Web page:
Bmac

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Bmac last won the day on January 14

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About Bmac

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  • Gender
    Male
  • Location
    ...Delaware
  • Woodworking Interests
    Hobbyist, chair making, milling lumber with chainsaw mill, improving my skills

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  1. No Coop. I was lurking here when I made my lowbacks and first Rocker, hadn't jumped in yet. My first journal was on Scott Morrison's Tea Party Chair. Here's a link to that journal, it was first time posting here;
  2. I find chairs to be the most satisfying of builds. They are addicting also, at least for me they were. And Chestnut was right, if you are batching stuff it will go a lot quicker. One thing with chairs, they are stressed and racked more than all the other stuff we build. When was the last time someone sat on something you built, there leaned back in it, or constantly drug it back and forth on the floor. Most production chairs do have inferior joinery, making a chair with good joinery means you are creating something a lot of people can't afford to buy.
  3. Bmac

    Veneer Adventures

    Awesome, great start. Also glad to see a project in progress posted! This is a neat project to post.
  4. Bmac

    Tennessee Curly Cherry

    Sure, happy to show some pics. This wood has been a pleasure to work with and I think it matches up with walnut wonderfully. I'll post this piece when done, then I plan to make a matching liquor cabinet, using a few more pieces of this curly ambrosia maple for drawer fronts.
  5. Bmac

    Tennessee Curly Cherry

    I remember, I think you suggested we meet in Virginia. I'm putting the finishing touches on a piece in the shop, and that curly ambrosia is the perfect drawer front material for the piece. I may have to find a way to get more of that, it's like crack.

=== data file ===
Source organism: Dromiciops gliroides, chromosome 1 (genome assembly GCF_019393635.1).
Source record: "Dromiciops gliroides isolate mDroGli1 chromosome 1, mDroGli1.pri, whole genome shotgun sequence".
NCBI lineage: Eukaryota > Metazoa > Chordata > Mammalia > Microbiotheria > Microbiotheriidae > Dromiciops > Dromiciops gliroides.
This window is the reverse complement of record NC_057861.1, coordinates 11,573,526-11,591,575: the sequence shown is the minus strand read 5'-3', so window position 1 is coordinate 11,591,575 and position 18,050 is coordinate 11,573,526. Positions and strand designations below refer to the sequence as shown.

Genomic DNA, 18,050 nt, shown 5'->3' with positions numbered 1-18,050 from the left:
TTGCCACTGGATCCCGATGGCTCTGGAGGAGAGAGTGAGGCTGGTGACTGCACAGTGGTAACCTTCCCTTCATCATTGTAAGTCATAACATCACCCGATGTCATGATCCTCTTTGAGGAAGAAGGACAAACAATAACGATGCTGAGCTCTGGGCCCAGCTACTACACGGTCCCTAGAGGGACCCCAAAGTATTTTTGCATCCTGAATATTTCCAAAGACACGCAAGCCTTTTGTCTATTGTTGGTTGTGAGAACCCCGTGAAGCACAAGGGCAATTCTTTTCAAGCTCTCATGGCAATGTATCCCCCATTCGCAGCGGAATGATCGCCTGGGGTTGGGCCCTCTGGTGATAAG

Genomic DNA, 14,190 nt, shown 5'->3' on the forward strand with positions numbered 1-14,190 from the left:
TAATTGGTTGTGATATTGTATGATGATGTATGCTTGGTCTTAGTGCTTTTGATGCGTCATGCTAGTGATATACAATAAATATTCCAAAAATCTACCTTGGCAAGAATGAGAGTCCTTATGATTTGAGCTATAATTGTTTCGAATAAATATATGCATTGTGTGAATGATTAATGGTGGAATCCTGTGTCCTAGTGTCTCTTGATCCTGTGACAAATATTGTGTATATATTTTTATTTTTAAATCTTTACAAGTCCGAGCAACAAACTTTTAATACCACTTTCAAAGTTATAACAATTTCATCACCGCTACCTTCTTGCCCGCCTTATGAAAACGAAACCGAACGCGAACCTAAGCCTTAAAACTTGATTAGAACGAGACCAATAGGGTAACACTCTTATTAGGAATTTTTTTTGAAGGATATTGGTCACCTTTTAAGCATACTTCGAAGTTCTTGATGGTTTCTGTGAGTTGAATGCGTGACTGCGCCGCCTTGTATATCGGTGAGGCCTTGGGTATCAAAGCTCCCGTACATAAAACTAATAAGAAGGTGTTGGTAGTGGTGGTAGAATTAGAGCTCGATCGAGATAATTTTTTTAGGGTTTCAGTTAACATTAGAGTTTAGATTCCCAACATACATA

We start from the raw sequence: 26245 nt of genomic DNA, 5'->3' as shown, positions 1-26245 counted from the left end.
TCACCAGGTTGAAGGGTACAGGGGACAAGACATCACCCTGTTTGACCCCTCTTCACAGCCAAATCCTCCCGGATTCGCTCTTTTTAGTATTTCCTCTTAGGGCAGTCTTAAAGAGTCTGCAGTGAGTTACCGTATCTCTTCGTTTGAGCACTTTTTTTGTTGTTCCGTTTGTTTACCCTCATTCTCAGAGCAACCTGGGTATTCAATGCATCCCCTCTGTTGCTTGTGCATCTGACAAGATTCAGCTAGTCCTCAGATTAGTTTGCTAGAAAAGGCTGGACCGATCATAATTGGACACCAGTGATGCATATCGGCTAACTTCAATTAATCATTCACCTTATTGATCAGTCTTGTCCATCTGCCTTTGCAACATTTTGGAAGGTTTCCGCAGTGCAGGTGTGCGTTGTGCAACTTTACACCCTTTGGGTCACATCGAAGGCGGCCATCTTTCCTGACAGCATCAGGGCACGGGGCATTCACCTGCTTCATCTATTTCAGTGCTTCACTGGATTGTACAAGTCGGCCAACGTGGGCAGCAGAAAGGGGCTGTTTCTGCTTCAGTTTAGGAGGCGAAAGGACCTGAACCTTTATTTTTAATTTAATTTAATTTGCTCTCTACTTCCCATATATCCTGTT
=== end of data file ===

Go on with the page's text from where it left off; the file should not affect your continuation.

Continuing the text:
6. Bmac

    Tennessee Curly Cherry

    Is that wood for the cradle rocker? Also, from what it looks like you got a mixture of 4/4, 6/4, and 8/4, right?
  7. Bmac

    What kind of wood is it?

    I'm not sure if they steam it. The stuff I used was air dried as it was from trees we harvested. It doesn't have the rich purples and reds like black walnut, but it has a more coffee brown color with black swirls and curly figure. The problem with colors in black walnut is that with time those rich colors fade, it's a shame. Got it. I think the stock looks good and I think it's all the same stuff. It looks like you have more sapwood in the middle 2 boards.
  8. Bmac

    What kind of wood is it?

    The ones in the middle only look different from half way up. Where they partially planed and the others are in rough state? I've worked with English Walnut before, beautiful wood, alot of different coloring, so I could see where it is the same wood. Plane it all and then reevaluate.
  9. Bmac

    What kind of wood is it?

    From the limited view I get from the photos I could see it being English Walnut, know for a lot of sapwood and not as dark as Black Walnut.
  10. Bmac

    Tennessee Curly Cherry

    That looks pretty. Is that hard maple or soft? I wish you were in driving distance. Just finishing up a project now where I used some of that curly ambrosia maple you sent me, absolutely beautiful stuff. I'll post some pics when I'm done.
  11. Bmac

    Chain Saw Milling

    I've run a full comp chain and a skip tooth, gravitating more to the skip tooth esp with longer bars. Skip tooth are quicker to sharpen, but they do dull faster. I think the skip tooth on a long bar is easier on the power head.
  12. Bmac

    Chain Saw Milling